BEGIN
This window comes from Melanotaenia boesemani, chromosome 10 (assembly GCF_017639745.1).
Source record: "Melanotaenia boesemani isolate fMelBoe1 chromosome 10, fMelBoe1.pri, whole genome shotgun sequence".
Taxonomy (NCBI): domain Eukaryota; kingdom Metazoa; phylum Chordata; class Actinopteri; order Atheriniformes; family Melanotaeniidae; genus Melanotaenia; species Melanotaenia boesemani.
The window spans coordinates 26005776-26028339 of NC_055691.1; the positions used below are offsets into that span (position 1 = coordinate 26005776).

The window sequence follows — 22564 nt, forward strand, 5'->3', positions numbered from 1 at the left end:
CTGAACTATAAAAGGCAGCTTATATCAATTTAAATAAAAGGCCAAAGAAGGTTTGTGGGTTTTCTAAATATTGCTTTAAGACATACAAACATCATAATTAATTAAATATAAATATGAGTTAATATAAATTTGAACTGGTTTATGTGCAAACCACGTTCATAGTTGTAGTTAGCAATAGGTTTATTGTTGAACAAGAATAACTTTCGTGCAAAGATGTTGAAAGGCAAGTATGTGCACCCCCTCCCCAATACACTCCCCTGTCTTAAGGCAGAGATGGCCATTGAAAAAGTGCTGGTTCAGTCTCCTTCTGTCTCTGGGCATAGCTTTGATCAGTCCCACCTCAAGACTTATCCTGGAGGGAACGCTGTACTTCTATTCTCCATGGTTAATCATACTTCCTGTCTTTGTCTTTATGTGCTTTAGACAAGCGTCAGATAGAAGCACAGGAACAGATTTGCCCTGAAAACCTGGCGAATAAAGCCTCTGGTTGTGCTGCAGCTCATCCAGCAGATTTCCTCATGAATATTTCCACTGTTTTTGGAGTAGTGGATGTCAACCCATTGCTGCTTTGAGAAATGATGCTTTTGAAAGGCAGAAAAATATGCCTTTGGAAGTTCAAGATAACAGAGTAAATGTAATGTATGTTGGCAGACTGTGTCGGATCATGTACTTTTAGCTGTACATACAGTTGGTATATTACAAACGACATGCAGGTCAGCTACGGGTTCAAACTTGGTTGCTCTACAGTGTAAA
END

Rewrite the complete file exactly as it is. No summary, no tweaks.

This window comes from Melanotaenia boesemani, chromosome 10 (assembly GCF_017639745.1).
Source record: "Melanotaenia boesemani isolate fMelBoe1 chromosome 10, fMelBoe1.pri, whole genome shotgun sequence".
Taxonomy (NCBI): domain Eukaryota; kingdom Metazoa; phylum Chordata; class Actinopteri; order Atheriniformes; family Melanotaeniidae; genus Melanotaenia; species Melanotaenia boesemani.
The window spans coordinates 26005776-26028339 of NC_055691.1; the positions used below are offsets into that span (position 1 = coordinate 26005776).

The window sequence follows — 22564 nt, forward strand, 5'->3', positions numbered from 1 at the left end:
CTGAACTATAAAAGGCAGCTTATATCAATTTAAATAAAAGGCCAAAGAAGGTTTGTGGGTTTTCTAAATATTGCTTTAAGACATACAAACATCATAATTAATTAAATATAAATATGAGTTAATATAAATTTGAACTGGTTTATGTGCAAACCACGTTCATAGTTGTAGTTAGCAATAGGTTTATTGTTGAACAAGAATAACTTTCGTGCAAAGATGTTGAAAGGCAAGTATGTGCACCCCCTCCCCAATACACTCCCCTGTCTTAAGGCAGAGATGGCCATTGAAAAAGTGCTGGTTCAGTCTCCTTCTGTCTCTGGGCATAGCTTTGATCAGTCCCACCTCAAGACTTATCCTGGAGGGAACGCTGTACTTCTATTCTCCATGGTTAATCATACTTCCTGTCTTTGTCTTTATGTGCTTTAGACAAGCGTCAGATAGAAGCACAGGAACAGATTTGCCCTGAAAACCTGGCGAATAAAGCCTCTGGTTGTGCTGCAGCTCATCCAGCAGATTTCCTCATGAATATTTCCACTGTTTTTGGAGTAGTGGATGTCAACCCATTGCTGCTTTGAGAAATGATGCTTTTGAAAGGCAGAAAAATATGCCTTTGGAAGTTCAAGATAACAGAGTAAATGTAATGTATGTTGGCAGACTGTGTCGGATCATGTACTTTTAGCTGTACATACAGTTGGTATATTACAAACGACATGCAGGTCAGCTACGGGTTCAAACTTGGTTGCTCTACAGTGTAAA